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18 February 2014

Turbulence injuries on a United flight out of Denver

17 February 2014, United Airlines 737-700, flight 1676, near Billings, MT: Yesterday, several passengers and crew members were injured in a turbulence event involving a United Airlines 737-700 that was en route from Denver, CO to Billings, MT, with at least one passenger hitting the ceiling hard enough to damage a panel. According to the FAA, the captain declared a medical emergency, and the aircraft landed without further incident. The event took place in the early afternoon, and the aircraft was reportedly in clear skies at the time of the incident.

United 737-700 in Billings, MT after turbulence event

The aircraft apparently encountered turbulence during descent that caused several flight attendants and unrestrained passengers to be tossed in the air. Most of the the injuries were minor, and only one victim, a flight attendant, required hospitalization.

Among those tossed in midair was an infant, who landed in a nearby seat and was not injured. According to United, there were 114 passengers and five crew members on board, and three flight attendants and two passengers were injured. Since the 737 has two flight crew members, this implies that all of the flight attendants who were on board were injured.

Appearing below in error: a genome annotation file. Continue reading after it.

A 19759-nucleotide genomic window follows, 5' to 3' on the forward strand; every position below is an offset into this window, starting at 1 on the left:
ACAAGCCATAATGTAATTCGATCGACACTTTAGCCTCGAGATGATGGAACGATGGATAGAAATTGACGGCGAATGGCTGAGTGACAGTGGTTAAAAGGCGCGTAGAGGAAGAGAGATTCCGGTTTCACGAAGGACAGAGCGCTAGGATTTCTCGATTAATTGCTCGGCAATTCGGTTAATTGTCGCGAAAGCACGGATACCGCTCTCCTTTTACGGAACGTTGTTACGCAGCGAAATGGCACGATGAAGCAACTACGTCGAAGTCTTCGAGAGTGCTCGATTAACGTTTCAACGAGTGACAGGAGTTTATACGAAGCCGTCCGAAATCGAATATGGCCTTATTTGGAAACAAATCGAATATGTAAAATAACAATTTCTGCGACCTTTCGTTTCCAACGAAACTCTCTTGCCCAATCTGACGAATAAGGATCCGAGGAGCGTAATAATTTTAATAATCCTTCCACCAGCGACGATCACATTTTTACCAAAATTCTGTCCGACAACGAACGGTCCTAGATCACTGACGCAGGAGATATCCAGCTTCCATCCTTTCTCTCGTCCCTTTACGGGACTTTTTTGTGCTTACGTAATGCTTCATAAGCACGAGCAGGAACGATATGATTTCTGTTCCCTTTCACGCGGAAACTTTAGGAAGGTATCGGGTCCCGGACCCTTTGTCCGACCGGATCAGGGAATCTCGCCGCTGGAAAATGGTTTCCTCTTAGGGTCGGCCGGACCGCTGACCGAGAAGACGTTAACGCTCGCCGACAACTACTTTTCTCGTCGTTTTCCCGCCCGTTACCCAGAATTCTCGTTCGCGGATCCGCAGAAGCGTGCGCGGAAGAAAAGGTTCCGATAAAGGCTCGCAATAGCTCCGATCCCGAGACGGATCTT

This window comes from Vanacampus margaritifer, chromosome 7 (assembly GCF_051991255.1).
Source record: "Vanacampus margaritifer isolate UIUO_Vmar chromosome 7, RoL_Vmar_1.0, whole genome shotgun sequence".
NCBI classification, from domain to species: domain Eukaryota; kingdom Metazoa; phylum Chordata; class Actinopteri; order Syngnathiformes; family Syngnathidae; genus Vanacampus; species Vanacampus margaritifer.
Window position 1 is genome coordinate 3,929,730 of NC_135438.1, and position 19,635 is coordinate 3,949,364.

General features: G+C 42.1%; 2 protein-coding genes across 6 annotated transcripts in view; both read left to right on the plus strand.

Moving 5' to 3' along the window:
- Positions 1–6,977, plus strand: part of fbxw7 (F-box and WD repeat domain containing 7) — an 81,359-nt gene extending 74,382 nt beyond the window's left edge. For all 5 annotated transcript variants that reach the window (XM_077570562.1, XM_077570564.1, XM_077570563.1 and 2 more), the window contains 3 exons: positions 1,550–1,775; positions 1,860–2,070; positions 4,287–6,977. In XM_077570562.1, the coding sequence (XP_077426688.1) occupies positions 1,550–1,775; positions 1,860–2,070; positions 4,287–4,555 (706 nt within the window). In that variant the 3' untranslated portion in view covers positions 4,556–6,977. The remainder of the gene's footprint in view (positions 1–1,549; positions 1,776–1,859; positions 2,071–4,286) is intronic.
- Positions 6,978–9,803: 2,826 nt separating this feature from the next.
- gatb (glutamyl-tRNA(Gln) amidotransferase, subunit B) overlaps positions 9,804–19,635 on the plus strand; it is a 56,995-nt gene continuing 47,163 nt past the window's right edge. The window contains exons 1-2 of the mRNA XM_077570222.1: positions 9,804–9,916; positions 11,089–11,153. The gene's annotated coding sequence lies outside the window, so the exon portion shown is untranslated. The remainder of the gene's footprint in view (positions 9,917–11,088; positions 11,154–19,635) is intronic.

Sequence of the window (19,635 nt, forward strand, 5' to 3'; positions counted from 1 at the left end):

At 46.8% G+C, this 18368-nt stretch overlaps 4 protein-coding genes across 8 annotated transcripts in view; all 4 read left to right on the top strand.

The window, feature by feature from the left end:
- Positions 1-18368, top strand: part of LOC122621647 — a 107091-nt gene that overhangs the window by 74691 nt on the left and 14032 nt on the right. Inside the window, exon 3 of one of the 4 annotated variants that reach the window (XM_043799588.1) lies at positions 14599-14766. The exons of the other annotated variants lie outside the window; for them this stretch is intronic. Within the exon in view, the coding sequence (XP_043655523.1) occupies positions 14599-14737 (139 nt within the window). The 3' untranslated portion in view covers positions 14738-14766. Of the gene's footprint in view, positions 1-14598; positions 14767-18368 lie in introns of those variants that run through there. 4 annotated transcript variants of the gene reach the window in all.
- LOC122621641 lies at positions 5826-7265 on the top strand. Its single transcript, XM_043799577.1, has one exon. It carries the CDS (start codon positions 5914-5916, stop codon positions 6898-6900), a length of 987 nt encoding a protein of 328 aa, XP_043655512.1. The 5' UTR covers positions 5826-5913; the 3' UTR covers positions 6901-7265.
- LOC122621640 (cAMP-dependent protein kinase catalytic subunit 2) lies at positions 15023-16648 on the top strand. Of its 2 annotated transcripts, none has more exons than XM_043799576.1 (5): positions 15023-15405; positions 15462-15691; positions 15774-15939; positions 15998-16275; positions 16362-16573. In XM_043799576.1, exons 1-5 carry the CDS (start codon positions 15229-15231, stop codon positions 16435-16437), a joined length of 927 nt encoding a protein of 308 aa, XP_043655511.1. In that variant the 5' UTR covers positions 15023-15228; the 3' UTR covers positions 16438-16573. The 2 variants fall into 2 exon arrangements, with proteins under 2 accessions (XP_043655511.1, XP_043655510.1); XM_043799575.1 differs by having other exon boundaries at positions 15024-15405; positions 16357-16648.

Turbulence events are not that rare, with the NTSB noting hundreds of such events in their online database. The FAA notes that in the 10-year period from 2002-2011, a total of 110 passengers and 219 crew members were injured by turbulence. has extensive background information on inflight turbulence at, including advice on how to reduce turbulence risks and a link to a mobile phone app that will allow you to measure turbulence while you fly.

While significant turbulence events that lead to injuries occur several times a year, fatal events are much more infrequent. The last turbulence event that led to a passenger death was in 1997 on a United Airlines 747 that was on a flight from Japan to the US.

Fear of flying and turbulence
Capt. Tom Bunn of the SOAR fear of flying program offers insights into what causes turbulence, and shows passengers a method for controlling the anxiety that turbulence causes some passengers.

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Resources turbulence information
Passengers killed by turbulence
FAA turbulence information
How to measure turbulence while you fly
Using child restraints on aircraft
Airline pilot Patrick Smith weighs in on turbulence

Photo credit: Caleb VanGrinsven

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